I find it is odd that freelance writing is the first one listed... It is not easy to get paid for writing. ...Then again, this is to pad your paycheck, not to make a living. However, paid writing works is not plentiful; there are more writers than paying gigs.
One note from the article regarding content curation:
Curation will guide content
Some argue that readers no longer want curated content, however we believe people always have and always will look to trusted sources for guidance, and that’s where books and magazines will continue to add value.
"When we talk about gender imbalance in the media, it’s not just about women being generally underrepresented compared to men–it’s also about what topics they’re covering. Are women’s voices present in the media conversations around the full range of important issue areas of the day, or are they still siloed into certain traditionally feminine spheres? Welp, take a look at today’s depressing chart brought to you by Foreign Policy using data from The Op-Ed Project."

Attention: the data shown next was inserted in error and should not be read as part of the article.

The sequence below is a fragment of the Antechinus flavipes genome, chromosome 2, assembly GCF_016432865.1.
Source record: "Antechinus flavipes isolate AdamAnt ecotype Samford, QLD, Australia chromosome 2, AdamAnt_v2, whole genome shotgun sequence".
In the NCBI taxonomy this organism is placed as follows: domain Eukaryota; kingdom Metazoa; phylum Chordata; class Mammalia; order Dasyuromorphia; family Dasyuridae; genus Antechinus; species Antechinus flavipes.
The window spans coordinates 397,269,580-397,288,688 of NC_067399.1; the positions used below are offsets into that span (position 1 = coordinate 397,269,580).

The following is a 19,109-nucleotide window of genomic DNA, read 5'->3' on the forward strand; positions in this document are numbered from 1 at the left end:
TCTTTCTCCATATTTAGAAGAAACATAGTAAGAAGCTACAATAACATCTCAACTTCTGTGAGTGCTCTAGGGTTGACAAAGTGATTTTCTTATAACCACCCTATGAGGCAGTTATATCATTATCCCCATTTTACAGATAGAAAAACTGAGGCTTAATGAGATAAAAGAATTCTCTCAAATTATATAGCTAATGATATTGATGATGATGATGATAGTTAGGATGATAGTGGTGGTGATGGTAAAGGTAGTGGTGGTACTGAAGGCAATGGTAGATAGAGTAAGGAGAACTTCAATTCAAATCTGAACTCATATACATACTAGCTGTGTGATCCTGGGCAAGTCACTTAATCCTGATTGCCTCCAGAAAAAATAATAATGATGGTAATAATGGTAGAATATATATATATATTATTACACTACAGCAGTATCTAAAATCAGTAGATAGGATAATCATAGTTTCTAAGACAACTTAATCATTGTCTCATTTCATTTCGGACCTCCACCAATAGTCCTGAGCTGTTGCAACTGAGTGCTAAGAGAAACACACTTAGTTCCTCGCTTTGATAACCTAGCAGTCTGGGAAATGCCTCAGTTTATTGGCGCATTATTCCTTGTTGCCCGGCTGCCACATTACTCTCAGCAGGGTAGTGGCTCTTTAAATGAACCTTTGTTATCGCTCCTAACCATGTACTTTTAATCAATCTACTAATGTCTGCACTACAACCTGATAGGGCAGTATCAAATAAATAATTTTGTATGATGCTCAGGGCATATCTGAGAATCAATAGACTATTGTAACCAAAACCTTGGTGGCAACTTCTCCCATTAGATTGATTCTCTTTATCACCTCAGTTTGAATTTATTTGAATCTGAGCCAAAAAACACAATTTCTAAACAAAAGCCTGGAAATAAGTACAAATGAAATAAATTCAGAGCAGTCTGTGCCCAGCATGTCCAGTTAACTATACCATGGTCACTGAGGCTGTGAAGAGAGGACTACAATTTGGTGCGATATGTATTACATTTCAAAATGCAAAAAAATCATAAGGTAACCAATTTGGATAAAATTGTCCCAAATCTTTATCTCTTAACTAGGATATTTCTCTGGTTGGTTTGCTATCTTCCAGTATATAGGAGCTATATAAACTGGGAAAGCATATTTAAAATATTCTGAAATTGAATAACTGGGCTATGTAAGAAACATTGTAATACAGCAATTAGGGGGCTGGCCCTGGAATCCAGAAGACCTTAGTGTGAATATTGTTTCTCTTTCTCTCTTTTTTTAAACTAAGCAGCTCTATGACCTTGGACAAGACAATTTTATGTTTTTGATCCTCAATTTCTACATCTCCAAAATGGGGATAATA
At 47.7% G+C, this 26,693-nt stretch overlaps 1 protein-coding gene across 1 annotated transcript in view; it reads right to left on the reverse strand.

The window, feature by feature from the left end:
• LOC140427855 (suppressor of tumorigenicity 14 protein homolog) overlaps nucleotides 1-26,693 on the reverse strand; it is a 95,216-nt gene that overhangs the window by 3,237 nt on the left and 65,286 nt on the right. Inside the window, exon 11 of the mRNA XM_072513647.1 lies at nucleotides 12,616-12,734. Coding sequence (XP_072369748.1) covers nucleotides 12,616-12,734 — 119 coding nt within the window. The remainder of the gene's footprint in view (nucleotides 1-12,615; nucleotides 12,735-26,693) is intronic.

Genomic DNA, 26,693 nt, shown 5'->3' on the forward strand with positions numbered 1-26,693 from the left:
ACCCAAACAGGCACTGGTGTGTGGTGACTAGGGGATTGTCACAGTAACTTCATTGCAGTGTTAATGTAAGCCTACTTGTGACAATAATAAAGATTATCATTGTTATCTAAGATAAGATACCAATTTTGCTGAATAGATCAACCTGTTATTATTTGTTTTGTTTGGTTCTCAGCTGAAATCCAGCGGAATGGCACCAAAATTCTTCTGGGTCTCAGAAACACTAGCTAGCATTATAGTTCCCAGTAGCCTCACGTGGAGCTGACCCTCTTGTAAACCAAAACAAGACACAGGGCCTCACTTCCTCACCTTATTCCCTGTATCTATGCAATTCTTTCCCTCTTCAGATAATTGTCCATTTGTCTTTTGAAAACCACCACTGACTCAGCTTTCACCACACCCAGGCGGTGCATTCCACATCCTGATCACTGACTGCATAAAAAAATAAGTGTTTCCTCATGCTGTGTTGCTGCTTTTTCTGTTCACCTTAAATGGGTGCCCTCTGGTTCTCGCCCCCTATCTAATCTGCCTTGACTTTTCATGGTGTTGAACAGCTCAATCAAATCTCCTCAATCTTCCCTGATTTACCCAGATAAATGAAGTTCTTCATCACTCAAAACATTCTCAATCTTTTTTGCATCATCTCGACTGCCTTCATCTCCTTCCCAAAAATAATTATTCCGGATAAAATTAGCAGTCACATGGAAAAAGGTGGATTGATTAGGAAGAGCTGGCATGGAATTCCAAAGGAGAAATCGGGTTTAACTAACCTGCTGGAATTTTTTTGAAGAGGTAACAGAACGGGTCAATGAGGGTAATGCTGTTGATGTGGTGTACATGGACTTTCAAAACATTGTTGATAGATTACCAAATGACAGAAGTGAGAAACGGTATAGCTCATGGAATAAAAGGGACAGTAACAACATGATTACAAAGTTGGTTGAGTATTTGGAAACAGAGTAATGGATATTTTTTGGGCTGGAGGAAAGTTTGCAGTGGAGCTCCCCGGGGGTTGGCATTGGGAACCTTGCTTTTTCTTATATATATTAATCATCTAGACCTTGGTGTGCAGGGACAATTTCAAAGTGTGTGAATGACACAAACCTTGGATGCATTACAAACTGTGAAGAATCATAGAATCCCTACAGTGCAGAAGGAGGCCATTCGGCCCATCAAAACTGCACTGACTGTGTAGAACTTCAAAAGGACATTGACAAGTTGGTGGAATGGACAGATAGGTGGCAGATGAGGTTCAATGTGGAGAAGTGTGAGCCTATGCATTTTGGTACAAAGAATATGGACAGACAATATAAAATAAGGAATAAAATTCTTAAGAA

In the Amazon/Hachette Fight, Wal-Mart and Barnes & Noble Could Be Winners Motley Fool Wal-Mart (NYSE: WMT ) and Barnes & Noble (NYSE: BKS ) have moved quickly to attempt to capitalize on a dispute between Amazon (NASDAQ: AMZN ) and publisher...
A similar game is being played in the book industry today, as it has been played in many other industries. Here at BEA, I’m hearing a lot about monopolies. (And monopsonies, for those who prefer to quibble semantically rather than understand what is meant and forge ahead in productive conversation.) Practically everyone here at the book expo believes that Amazon has gotten too big, that they wield a disproportionate amount of power, and that they must be reigned in or defeated.